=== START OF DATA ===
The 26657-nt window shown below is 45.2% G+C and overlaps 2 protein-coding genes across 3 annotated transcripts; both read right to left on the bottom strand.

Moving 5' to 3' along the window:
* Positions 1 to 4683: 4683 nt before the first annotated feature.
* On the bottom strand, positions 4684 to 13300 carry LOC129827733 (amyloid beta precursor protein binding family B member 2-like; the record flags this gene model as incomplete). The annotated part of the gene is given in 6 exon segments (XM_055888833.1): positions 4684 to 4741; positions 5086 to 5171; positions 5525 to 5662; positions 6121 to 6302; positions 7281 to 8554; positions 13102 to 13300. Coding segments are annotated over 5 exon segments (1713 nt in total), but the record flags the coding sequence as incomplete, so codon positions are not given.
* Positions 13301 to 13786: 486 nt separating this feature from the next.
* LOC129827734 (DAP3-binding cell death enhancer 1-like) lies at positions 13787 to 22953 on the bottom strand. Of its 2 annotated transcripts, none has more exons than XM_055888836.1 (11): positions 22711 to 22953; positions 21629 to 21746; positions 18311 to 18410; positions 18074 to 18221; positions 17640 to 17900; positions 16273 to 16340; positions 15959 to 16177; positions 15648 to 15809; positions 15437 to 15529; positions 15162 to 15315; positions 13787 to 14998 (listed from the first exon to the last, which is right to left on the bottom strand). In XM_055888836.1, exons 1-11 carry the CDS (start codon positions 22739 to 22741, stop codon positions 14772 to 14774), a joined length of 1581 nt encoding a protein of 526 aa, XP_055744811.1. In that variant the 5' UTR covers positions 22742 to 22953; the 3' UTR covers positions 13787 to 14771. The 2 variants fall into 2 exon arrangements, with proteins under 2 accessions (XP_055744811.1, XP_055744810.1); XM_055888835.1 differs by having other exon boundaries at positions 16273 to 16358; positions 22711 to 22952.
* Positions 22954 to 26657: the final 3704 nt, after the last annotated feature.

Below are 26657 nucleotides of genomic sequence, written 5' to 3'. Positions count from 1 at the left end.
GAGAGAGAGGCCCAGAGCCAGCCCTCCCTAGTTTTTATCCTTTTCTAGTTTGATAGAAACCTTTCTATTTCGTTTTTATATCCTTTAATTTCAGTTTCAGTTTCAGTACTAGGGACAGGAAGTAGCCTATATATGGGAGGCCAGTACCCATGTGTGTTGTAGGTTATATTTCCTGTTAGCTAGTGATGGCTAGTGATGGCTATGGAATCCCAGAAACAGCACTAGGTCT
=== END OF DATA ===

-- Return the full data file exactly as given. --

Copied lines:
The 26657-nt window shown below is 45.2% G+C and overlaps 2 protein-coding genes across 3 annotated transcripts; both read right to left on the bottom strand.

Moving 5' to 3' along the window:
* Positions 1 to 4683: 4683 nt before the first annotated feature.
* On the bottom strand, positions 4684 to 13300 carry LOC129827733 (amyloid beta precursor protein binding family B member 2-like; the record flags this gene model as incomplete). The annotated part of the gene is given in 6 exon segments (XM_055888833.1): positions 4684 to 4741; positions 5086 to 5171; positions 5525 to 5662; positions 6121 to 6302; positions 7281 to 8554; positions 13102 to 13300. Coding segments are annotated over 5 exon segments (1713 nt in total), but the record flags the coding sequence as incomplete, so codon positions are not given.
* Positions 13301 to 13786: 486 nt separating this feature from the next.
* LOC129827734 (DAP3-binding cell death enhancer 1-like) lies at positions 13787 to 22953 on the bottom strand. Of its 2 annotated transcripts, none has more exons than XM_055888836.1 (11): positions 22711 to 22953; positions 21629 to 21746; positions 18311 to 18410; positions 18074 to 18221; positions 17640 to 17900; positions 16273 to 16340; positions 15959 to 16177; positions 15648 to 15809; positions 15437 to 15529; positions 15162 to 15315; positions 13787 to 14998 (listed from the first exon to the last, which is right to left on the bottom strand). In XM_055888836.1, exons 1-11 carry the CDS (start codon positions 22739 to 22741, stop codon positions 14772 to 14774), a joined length of 1581 nt encoding a protein of 526 aa, XP_055744811.1. In that variant the 5' UTR covers positions 22742 to 22953; the 3' UTR covers positions 13787 to 14771. The 2 variants fall into 2 exon arrangements, with proteins under 2 accessions (XP_055744811.1, XP_055744810.1); XM_055888835.1 differs by having other exon boundaries at positions 16273 to 16358; positions 22711 to 22952.
* Positions 22954 to 26657: the final 3704 nt, after the last annotated feature.

Below are 26657 nucleotides of genomic sequence, written 5' to 3'. Positions count from 1 at the left end.
GAGAGAGAGGCCCAGAGCCAGCCCTCCCTAGTTTTTATCCTTTTCTAGTTTGATAGAAACCTTTCTATTTCGTTTTTATATCCTTTAATTTCAGTTTCAGTTTCAGTACTAGGGACAGGAAGTAGCCTATATATGGGAGGCCAGTACCCATGTGTGTTGTAGGTTATATTTCCTGTTAGCTAGTGATGGCTAGTGATGGCTATGGAATCCCAGAAACAGCACTAGGTCT